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8

You'd use the sp_OA% stored procs for this. Or CLR since SQL Server 2005. It can't be done via T-SQL directly because T-SQL is for data manipulation. So you have to use one of the 2 methods above. Unless you want to use xp_cmdshell to run a powershell script. This also brings up one limitation of T-SQL: how to get an object definition to disk? And I guess ...


7

As well as using SSMS, you can use the commercial SSMS Tools Pack I prefer it: more options, batching, cleverer all round. Insert statements for the whole database are generated by the order of PK-FK relationships. Top tables with no FK's are scripted first. Binary data is by default fully scripted. If you wish you can also set the scripting data limit ...


6

This is not feasible in T-SQL. Not all object have a definition stored and you would have to reverse engineer CREATE scripts for basic things like tables and indexes. Rather than reinvent the wheel (in T-SQL), do the proper thing and reuse the component dedicated for this purpose the SMO Scripter class. Is already available, works, is up to date with all ...


5

There's nothing built-in from the command line. If you have Red Gate SQL Compare you can do it: sqlcompare /s1:MySQLInstance /db1:MyDB /mkscr:MyDB_Schema /q SSMS scripting functions are just wrappers for SMO. I know you mention it, but you could write a powershell script to use SMO. This is adapted from code found on this Simple Talk post. ...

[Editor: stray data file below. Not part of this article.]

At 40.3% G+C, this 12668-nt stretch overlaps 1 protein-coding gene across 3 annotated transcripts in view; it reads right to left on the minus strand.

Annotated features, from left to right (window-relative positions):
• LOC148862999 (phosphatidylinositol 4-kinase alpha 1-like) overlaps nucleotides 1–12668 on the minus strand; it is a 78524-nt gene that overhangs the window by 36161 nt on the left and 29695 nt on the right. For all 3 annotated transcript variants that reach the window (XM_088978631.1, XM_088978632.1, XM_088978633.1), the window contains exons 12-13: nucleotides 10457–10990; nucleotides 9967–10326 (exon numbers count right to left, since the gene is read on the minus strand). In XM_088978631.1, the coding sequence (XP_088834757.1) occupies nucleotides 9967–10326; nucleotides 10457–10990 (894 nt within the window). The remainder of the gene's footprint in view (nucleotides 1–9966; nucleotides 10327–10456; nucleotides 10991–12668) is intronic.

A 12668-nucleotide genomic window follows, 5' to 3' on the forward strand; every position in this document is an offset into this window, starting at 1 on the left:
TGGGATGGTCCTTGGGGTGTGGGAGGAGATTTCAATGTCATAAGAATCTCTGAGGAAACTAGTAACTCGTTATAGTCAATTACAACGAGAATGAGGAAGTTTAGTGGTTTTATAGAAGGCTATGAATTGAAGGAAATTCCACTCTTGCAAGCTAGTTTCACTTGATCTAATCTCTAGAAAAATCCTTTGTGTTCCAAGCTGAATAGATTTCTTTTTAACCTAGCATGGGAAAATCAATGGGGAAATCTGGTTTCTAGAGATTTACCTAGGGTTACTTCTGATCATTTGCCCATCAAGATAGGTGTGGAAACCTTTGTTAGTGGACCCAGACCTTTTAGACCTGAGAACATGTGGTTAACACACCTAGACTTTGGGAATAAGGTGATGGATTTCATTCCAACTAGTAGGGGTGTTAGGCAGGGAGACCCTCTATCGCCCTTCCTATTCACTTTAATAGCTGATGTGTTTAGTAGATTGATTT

5

It's been a while since I used Red Gate, but the VS2010 has it matched from what I remember, with options to include or exclude by object types, and generate scripts to match the two schemas; the VS tools takes a while to run, I remember the Redgate to be pretty quick.


5

I tried to use the VS tool yesterday with my production SQL 2000 instance, comparing to my dev 2008 instance, and it refused to work with anything prior to SQL 2005. Red Gate definitely does not have such a restriction. It even works reasonably well (not 100%) with another database we have that runs in 6.5 Compatibility Mode.


5

$(...) denotes a variable in SQLCMD, so it's interpreting your data as a variable. Use the -x command-line option to disable variables.


5

You will need to script permissions in two steps, roles and objects. As Kin alludes to, you can use sys.database_permissions for the objects, but you will want to use sys.database_principals and sys.database_role_members for the role membership. The following SQL will work for SQL 2012 only (previous versions should use sp_addrolemember for roles) and ...


5

In theory you could do something as like wrap the script execution in a transaction. You can execute the .sql batch files from an application library like dbutilssqlcmd or SMO's ServerConnection.ExecuteNonQuery which handles the GO batch separator or sqlcmd extensions in the script. However in practice this is nearly impossible to do. Wrapping a script in a ...


4

Even in Management Studio that ships with SQL Server 2012 (BTW please stop using SSMS 2005 to manage 2008+ instances), the Generate Scripts option will not offer Service Broker objects, whether you select "script all" or select individual objects. You'll need to use other methods - SMO, PowerShell, or right-clicking within the Service Broker node of Object ...